How to make changes over course of new year

HeathWatch

Is there something you would like to change? The New Year is a common time for people to set new goals like losing weight, quitting a habit, or getting into better shape. Last January, I decided I wanted to get leaner, so I set a weight and strength goal I wanted to reach by the end of the year.

The U.S. News and World Report says 80 percent of New Year’s resolutions do not stick. Why? The problem is often how we think about the behavior we want to change. If a doctor tells someone to quit smoking because of general health concerns, the individual may believe the doctor and might tell themselves they want to quit, but rarely do people stop smoking for these reasons.

We tend to just tell ourselves we want the change, which is usually not enough. What makes hard change possible? The secret is finding sustained motivation. It is simple if you know how.

We find motivation by linking desired change to one or more of our core values. For example, suppose a smoker’s core values included walking trails in the woods, and they started having trouble breathing when hiking. If they associate being smoke free to their strong passion to have outdoor adventure, they can find motivation to quit smoking. It is also helpful to think of the goal in the positive, rather than the negative. This individual’s goal, then, would not be to quit smoking, but to perform vigorous physical activity with more confidence and joy.

In my weight reduction and strength training goal, I imagined wearing the clothes I wanted to wear, climbing stairs without effort, and feeling more authentic in my work as a healthcare professional.

My plan was to exercise daily and cut enough weekly calories to lose about a pound a week, which was measurable, doable, and sustainable – three keys to goal-setting. Being kind to ourselves when life happens is another. Whenever I found myself straying from my plan, I forgave myself, remembered my core value of health, acknowledged the progress I was making, and got back to my plan.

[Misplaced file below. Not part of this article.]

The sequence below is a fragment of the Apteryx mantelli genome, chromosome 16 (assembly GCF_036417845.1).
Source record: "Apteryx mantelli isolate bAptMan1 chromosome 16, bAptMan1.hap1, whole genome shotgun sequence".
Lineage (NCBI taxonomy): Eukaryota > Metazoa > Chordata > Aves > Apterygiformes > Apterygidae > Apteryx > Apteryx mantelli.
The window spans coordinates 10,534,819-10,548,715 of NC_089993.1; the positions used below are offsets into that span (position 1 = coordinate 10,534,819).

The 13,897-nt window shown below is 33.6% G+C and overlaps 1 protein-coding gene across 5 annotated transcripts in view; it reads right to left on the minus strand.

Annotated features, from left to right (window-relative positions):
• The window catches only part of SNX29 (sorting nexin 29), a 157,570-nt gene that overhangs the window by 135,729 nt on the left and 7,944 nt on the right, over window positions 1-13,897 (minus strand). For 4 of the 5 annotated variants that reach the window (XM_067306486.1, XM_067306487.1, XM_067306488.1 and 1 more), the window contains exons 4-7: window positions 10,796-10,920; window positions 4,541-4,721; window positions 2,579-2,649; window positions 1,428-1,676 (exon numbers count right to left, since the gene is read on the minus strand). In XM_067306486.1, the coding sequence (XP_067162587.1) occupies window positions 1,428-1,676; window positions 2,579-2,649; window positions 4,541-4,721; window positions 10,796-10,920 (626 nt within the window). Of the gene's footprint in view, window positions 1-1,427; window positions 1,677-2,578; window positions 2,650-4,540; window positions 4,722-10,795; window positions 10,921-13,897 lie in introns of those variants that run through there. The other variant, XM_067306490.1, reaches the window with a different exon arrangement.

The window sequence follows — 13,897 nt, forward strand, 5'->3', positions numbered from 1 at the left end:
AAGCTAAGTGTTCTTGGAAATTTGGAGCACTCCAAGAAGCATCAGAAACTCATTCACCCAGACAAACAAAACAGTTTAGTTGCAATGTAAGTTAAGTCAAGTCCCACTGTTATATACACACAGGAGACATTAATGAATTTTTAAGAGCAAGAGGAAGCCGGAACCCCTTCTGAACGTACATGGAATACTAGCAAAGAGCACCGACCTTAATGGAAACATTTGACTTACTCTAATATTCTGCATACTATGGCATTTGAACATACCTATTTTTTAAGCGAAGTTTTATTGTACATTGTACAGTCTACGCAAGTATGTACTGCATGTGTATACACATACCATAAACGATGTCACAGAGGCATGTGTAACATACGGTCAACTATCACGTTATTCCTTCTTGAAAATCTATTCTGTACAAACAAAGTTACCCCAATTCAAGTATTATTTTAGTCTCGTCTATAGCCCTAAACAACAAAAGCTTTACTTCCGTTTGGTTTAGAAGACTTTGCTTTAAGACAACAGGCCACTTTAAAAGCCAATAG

By deliberately reminding myself every day of my destination, I found the motivation to push forward.

Is there something you want to change? First, name the core value attached to your goal. Using as many senses as you can, imagine how you will feel once you are living your life aligned more closely to that value. What will life be like then? How will it feel? Deliberately take time every day to visualize reaching your goal. Struggles come. Life happens. Each time a setback happens, go back to that visualization.

This past year, life brought me some of the most difficult challenges I have ever experienced, but what kept me on track was thinking about how it will feel to live my life in harmony with my core value of health. Little by little I made progress, and I eventually reached my goal, which feels great.

We are at our best when we live aligned to our core values. If we link desired change to our core values, take our time, and stay kind to ourselves when we experience setbacks, then success will come.

Happy New Year!

Brian D. Rendel is a nationally board certified licensed professional counselor and Training and Prevention Coordinator at Copper Country Mental Health Institute in Houghton, Michigan.

COMMENTS